Lenders Mortgage Insurance – The Big Friendly Giant

There are certain things that are supposed to terrify us, things that go bump in the night, vampires in castles, or even clowns hiding in stormwater drains. But Lenders Mortgage Insurance (LMI) is as lovely as a basket of kittens and quite possibly the best invention since we started slicing up bread.

Don’t let any of the Dr. Google loonies tell you otherwise.

Banks, Building Societies and Credit Unions are all mortgage lenders. None of them particularly care about the property. What they care about is minimising the risk on the funds they lend out. Residential property has traditionally been one of the lowest risk assets.

Why do we need it?

Lenders Mortgage Insurance was introduced into Australia in 1965 under the simple premise to help first home buyers get into the market earlier. Today is no different.

Believe it or not, there’s never been a point in Australian history when we have given away property to passersby. It’s always been a bit of a sacrifice to save enough money for a housing deposit.

Back in the 60s petrol might well have only been 8c per litre but the struggle to save a 20% deposit was just as real and an impediment to achieving the dream of homeownership. See the attached graph on the average time to save a 20% deposit in your city.

The turning point came in the mid-1960s when some bright spark invented Lenders Mortgage Insurance. The purpose was to help Aussies get into the property market sooner. The motivation for doing this was clear enough. The more property that was sold, the more mortgages were written and the more money the banks made. Simple business economics.

In 1996 the Sydney median property was $160,000 and the average wage was $40,164.

Since then, we have traveled through very interesting times in the property finance world because the Australian house price growth has well and truly outstripped wages.

Part of the reason for this widening gap has been falling mortgage interest rates, the rise of dual-income households as part of the women’s liberation movement, and the practical change from 20 to 30-year home loans – which have aided affordability.

However, during the entire period, homeownership has remained relatively stable hovering around 68% to 70%.

The general media has periodically run its tried-and-true method of using fear to sell headlines. The mere mention of ‘doom and gloom’ around property sells stories quicker than Cathy Freeman could snag a gold medal. They dangle clickbait headlines “home buyers priced out of markets”, “prices set to skyrocket”, “housing hotspot explodes”, and “first-time buyer forced to sell a kidney”. Despite this, we see the median house price in Sydney has climbed up over $1.3 million. The median home loan is now around $620,000.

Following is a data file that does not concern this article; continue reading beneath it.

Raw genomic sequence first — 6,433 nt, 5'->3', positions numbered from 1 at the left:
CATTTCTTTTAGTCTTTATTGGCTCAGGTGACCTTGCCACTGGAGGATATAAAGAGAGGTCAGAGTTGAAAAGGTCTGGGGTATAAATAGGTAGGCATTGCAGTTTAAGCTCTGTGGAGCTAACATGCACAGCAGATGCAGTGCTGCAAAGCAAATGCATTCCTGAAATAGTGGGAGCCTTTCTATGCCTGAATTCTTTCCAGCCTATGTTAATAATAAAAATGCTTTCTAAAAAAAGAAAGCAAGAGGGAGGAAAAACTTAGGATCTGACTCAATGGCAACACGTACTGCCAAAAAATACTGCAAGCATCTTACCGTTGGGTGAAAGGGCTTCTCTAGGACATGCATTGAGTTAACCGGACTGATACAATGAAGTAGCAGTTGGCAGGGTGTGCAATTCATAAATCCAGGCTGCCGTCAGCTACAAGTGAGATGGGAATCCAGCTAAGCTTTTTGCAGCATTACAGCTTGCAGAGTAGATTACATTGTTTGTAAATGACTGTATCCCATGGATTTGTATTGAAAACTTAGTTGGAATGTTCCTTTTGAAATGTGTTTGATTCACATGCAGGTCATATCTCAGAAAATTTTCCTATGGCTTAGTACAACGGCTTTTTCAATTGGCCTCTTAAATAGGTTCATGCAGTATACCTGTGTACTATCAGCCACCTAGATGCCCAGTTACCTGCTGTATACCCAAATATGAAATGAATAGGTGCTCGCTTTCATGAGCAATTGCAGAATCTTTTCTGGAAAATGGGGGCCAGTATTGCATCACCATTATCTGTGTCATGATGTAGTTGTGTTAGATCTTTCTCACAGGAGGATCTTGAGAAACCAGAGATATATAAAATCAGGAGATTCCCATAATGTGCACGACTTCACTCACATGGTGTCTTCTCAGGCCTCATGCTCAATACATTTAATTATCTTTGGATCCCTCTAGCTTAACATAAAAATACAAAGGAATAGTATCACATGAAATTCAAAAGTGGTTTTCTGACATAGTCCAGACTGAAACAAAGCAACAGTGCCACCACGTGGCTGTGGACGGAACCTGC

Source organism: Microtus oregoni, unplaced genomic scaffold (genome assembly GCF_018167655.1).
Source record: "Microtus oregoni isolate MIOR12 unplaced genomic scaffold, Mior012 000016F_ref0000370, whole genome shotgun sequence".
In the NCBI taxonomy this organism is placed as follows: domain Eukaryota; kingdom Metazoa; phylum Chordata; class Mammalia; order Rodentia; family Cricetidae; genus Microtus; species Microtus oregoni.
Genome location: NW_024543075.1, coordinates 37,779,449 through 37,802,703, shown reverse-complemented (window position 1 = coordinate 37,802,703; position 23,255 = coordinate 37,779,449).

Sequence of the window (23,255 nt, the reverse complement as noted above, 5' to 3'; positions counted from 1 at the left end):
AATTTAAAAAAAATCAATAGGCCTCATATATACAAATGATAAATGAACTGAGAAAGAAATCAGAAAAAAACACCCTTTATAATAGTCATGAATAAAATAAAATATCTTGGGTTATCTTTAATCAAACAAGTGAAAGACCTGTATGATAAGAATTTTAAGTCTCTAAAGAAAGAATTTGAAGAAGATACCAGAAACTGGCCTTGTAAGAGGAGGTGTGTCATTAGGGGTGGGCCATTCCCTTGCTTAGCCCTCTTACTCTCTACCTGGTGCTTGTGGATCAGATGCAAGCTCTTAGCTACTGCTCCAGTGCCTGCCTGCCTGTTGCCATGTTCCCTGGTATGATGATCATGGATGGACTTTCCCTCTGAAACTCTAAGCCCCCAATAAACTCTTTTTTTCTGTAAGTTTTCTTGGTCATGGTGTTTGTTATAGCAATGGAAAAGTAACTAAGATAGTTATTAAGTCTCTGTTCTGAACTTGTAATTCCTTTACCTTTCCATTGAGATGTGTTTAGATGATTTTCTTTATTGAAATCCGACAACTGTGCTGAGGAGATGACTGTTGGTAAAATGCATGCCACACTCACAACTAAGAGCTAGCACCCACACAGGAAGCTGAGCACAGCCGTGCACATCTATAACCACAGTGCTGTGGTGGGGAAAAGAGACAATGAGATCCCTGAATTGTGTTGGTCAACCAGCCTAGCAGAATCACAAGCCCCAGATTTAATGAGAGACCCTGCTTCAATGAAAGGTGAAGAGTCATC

The gripe that many ill-informed Australians have about LMI is typical “it’s a rip-off, you’re paying the insurance for the bank, it is not protecting you (the buyer)”.

Let’s break down this most popular whinge

Yes, LMI is there to protect a lender’s financial position in the unfortunate event of a borrower defaults on a residential mortgage loan.

If the security asset (home or investment) is required to be sold because of default and the proceeds from the sale do not cover the outstanding loan balance and any of the legal costs incurred as part of the process, the LMI company will cover the lender’s loss.

When we have a happy lender, we have better deals for all of us.

One often forgotten cost is the ‘opportunity cost’ of not entering an appreciating market at the earliest possible opportunity. The benefits far out way any disadvantage that you can think of.

Get an amazing mortgage broker who will work you through your own numbers, so you can take the first step to buy your own investment property. There may never be a better time than now.

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